Her case drew interstate attention after a damning report from Fauquier Humane Inspector Hilleary Bogley got wide distribution on the Internet in January.
The report detailed Ms. Bogley’s concerns about conditions at the kennel on Beverleys Mill Road.
At an emotional BZA public hearing in February, Ms. Bogley called the operation “a puppy mill.”
After a second BZA hearing and withdrawal of her original zoning permit application, Mrs. Barrett in April filed a defamation suit, seeking $1.3 million in damages, against the court-appointed inspector and the Middleburg Human Foundation, which she helps operate. Mrs. Barrett also alleges the defendants misrepresented themselves in placing dogs she voluntarily gave them to address concerns about the number of animals at the kennel.
On Thursday, several neighbors repeated their objections to the permit, citing noise and traffic as primary issues.
After the meeting, Mrs. Barrett again said that opponents fabricated the case against her.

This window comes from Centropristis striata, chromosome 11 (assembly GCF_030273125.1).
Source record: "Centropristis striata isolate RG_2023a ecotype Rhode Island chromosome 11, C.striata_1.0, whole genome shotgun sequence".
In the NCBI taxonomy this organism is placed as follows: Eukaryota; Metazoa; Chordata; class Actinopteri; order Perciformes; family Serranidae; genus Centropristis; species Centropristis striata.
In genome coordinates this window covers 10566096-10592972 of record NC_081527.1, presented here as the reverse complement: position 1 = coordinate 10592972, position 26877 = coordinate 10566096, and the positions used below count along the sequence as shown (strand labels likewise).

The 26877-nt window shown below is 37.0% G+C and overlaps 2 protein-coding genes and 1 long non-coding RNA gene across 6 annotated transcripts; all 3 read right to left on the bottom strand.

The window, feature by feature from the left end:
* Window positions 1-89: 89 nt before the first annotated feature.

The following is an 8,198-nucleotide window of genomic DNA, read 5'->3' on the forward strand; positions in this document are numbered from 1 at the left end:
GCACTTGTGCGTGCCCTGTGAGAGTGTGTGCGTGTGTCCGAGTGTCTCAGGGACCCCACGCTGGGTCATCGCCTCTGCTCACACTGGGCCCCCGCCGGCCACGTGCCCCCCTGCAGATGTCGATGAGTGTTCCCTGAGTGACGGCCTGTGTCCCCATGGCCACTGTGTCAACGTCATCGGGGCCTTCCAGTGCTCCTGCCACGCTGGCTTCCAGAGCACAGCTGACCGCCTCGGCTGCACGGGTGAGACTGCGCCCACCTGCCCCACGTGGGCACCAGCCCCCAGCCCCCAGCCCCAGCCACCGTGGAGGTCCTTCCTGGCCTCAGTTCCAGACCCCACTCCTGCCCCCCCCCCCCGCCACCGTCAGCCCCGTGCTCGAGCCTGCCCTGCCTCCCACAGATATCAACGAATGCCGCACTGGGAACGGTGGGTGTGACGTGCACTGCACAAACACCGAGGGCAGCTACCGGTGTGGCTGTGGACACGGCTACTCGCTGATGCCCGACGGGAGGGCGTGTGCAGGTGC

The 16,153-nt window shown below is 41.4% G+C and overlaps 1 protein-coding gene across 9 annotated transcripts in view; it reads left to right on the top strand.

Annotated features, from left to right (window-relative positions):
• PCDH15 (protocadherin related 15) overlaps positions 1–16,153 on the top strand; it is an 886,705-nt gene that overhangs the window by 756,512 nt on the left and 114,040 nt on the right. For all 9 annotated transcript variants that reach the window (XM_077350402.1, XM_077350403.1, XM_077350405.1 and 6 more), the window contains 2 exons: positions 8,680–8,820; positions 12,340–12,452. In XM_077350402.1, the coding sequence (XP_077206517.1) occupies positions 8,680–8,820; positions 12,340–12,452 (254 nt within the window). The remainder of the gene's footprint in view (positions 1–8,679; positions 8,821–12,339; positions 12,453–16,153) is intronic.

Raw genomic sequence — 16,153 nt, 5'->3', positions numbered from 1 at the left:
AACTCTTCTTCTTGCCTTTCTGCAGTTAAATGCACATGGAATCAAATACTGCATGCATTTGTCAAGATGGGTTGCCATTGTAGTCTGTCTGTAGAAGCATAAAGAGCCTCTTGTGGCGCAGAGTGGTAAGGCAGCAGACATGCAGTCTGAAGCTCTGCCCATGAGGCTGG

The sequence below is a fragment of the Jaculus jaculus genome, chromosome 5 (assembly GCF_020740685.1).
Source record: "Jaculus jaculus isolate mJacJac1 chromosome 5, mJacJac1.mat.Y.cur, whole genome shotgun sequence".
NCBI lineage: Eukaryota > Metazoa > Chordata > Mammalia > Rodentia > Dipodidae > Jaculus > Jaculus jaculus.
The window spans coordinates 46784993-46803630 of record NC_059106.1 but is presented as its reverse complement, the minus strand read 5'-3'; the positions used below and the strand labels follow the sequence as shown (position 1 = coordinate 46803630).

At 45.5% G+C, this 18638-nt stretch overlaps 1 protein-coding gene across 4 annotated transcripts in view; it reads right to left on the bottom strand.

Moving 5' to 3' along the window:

“I got (county) kennel permits in 2010 and 2011,” she said of the required documents to house more than 12 dogs. “Only last year was I told I needed a zoning permit. I have done everything I can, working with the county for nine months.”
County zoning officials have received more than 500 letters and e-mails objecting to a permit for Mrs. Barrett.
At the three public hearings, emotional testimony overwhelmingly went against her.
But, a New Jersey dog trainer said she drove five hours to speak up for Mrs. Barrett on Thursday.
Jacqueline Zinetti got emotional as she defended the breeder before the BZA.
Mrs. Zinetti, who has a 10-month-old Doberman from Canis Maximus, described the temperament of the breeder’s dogs “just what I had hoped for.” Her Doberman gets along with Chihuahuas and children, Ms. Zinetti added.